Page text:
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Helium Harvey

Why Watch? In this adventurous short from Daniel Savage (who wrote, directed and animated), a young boy swallows an entire balloonful of helium and finds himself riding the wind to lands distant and sights astounding. The animation style is dynamic and rich, layering 1950s-style travel poster scenery with a happy-mouthed mascot. On the story front, it’s a one-two punch where the kid makes a bold decision (that any of us could have or might still) and ends up spanning a globe. It’s like batting at a pinata and finding yourself on Mars. Joyous, youthfully dangerous and diminutively epic, Helium Harvey is gorgeous fun with a sweet resolution.

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The Snowman Short Film

Why Watch? An adorable snowman loses his nose, a group of mischievous (or hungry) rabbits decide they want to eat it, and a clumsy race over a frozen lake ensues. Naturally, silent film slapstick is involved. If that sounds familiar, it’s because it’s essentially the same thing Frozen did with its teaser trailer (plus a reindeer and minus the rabbits), and that’s why Kelly Wilson and Neil Wrischnik, the filmmakers behind The Snowman, are suing Disney. It’s a keen, sweet little short. Pleasant for all ages with simple animation and a sharp comic sense of raising the stakes that works to make the battle for a snowman’s nose smile-inducing. Also, the rabbits are fat, leading me to believe that they’ve been successful at de-nosing other snowmen before this. There’s obviously the curiosity of the suit, and Slate goes down the icy rabbit hole quite a ways on that, but you can see the short for yourself by clicking through the embed below.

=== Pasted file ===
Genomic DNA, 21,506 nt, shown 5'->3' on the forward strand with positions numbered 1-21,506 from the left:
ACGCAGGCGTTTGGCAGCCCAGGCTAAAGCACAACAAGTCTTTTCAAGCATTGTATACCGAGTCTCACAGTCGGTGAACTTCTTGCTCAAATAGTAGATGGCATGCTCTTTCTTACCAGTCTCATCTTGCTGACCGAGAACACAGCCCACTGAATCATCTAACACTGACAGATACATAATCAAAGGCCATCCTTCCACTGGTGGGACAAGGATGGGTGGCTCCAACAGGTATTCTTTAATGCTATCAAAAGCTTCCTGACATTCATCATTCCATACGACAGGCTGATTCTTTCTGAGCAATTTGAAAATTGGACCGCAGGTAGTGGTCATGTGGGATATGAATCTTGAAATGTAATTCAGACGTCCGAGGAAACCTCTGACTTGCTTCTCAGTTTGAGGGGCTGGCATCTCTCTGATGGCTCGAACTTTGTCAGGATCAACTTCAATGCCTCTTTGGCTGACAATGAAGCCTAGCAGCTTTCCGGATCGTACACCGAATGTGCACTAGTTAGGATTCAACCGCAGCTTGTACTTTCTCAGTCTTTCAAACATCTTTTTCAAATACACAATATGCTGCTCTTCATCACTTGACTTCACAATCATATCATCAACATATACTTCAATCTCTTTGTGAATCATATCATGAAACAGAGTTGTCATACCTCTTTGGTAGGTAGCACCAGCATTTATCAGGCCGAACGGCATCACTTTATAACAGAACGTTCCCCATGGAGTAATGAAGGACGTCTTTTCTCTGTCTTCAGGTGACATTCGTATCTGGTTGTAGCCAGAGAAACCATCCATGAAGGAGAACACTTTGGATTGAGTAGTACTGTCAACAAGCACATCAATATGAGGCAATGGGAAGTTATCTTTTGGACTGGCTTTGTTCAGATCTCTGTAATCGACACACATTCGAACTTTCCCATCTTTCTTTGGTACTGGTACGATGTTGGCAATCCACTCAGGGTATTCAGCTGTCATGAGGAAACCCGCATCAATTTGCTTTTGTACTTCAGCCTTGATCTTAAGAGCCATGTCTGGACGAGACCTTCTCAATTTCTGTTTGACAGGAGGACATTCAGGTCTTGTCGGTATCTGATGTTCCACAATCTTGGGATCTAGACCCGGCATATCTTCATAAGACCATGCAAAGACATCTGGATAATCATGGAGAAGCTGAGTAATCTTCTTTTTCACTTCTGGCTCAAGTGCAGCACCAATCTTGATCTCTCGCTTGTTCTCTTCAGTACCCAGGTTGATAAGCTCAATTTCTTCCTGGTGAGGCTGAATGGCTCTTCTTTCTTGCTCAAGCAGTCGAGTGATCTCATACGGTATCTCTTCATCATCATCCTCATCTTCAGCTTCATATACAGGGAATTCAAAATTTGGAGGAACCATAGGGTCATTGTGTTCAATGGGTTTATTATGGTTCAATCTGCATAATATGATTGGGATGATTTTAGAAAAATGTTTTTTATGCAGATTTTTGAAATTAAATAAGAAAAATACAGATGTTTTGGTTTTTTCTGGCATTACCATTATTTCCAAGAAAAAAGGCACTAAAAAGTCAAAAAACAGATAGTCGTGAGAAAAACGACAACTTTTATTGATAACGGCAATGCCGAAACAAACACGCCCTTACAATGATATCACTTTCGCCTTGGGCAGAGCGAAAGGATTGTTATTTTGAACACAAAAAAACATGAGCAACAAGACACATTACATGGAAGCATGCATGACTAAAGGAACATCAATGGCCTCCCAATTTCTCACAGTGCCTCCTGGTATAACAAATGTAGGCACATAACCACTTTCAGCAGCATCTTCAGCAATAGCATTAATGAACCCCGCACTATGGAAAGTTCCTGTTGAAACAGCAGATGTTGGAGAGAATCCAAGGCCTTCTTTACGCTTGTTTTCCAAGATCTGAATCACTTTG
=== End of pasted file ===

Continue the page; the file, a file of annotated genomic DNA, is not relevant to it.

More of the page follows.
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Pure X Heaven

Why Watch? This short film from Ben Kitnick has the look and feel of a standard music video, but instead of the next Abercrombie model in line for the job, they’ve chosen to follow around Corey Busboom — a man known for his hook suspension work. And, yes, there are images of hook suspension among the blissful images of carnival rides and demolition derbies. Tonally, Heaven is a lost summer. It’s childlike in its wonder, particularly because of the juxtaposition of amusement park antics and the free-wheeling spirit of soft focus, but Busboom brings a severity to it. He’s grizzled and tanned, and his final suspension act is poignant despite the easy ebb of the music. On that front, Pure X’s sound evokes a chillwave feel with Ben Kweller-like vocals and a sunny guitar strum (adding to the lost summer tonality). A smiling aural tranquilizer. The gimmick of blending real life and a music video isn’t taken to its full endpoint, and there have been others before it that tell a true story, but fortunately this pleasing, thoughtful short goes beyond the hook.

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Sintel Short Film

Why Watch? You can’t see this short film on YouTube anymore. As reported at Cartoon Brew, Sony had it taken down from the site despite zero Sony-made images or sounds appearing in it. Fortunately, you can still watch Sintel online in all its CGI glory. Directed by Pixar animator Colin Levy, it follows a tragic, obsessed warrior who is on the hunt for a dragon. Not to kill it, but to save it. Even at four years old, the animation resonates, and the story resounds powerfully. Like most action shorts, it begins with a balletic fight scene proving our hero’s dominance, but unlike most action shorts, it heads in an uneasy direction marked by ferocity of purpose and the blindness of loyalty. Such is this adventurer’s hamartia.

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Movies Starring Movies Short Film

Why Watch? This is not going to be the most profound thing you see today, but this short film from Portal Party is a pun-filled visual delight. It’s also clearly targeted at us movie fans. The premise is as basic as it gets — short,  vignettes featuring a sprinkle of tension delivered alongside  some highly talented DVDs. To be blunt, it’s dumb fun that knows how dumb and fun it is, and with any luck, you would have been sold by the header image and skipped right over my writing. Movies Starring Movies is a sweet distraction, and I’ll be looking forward to future installments.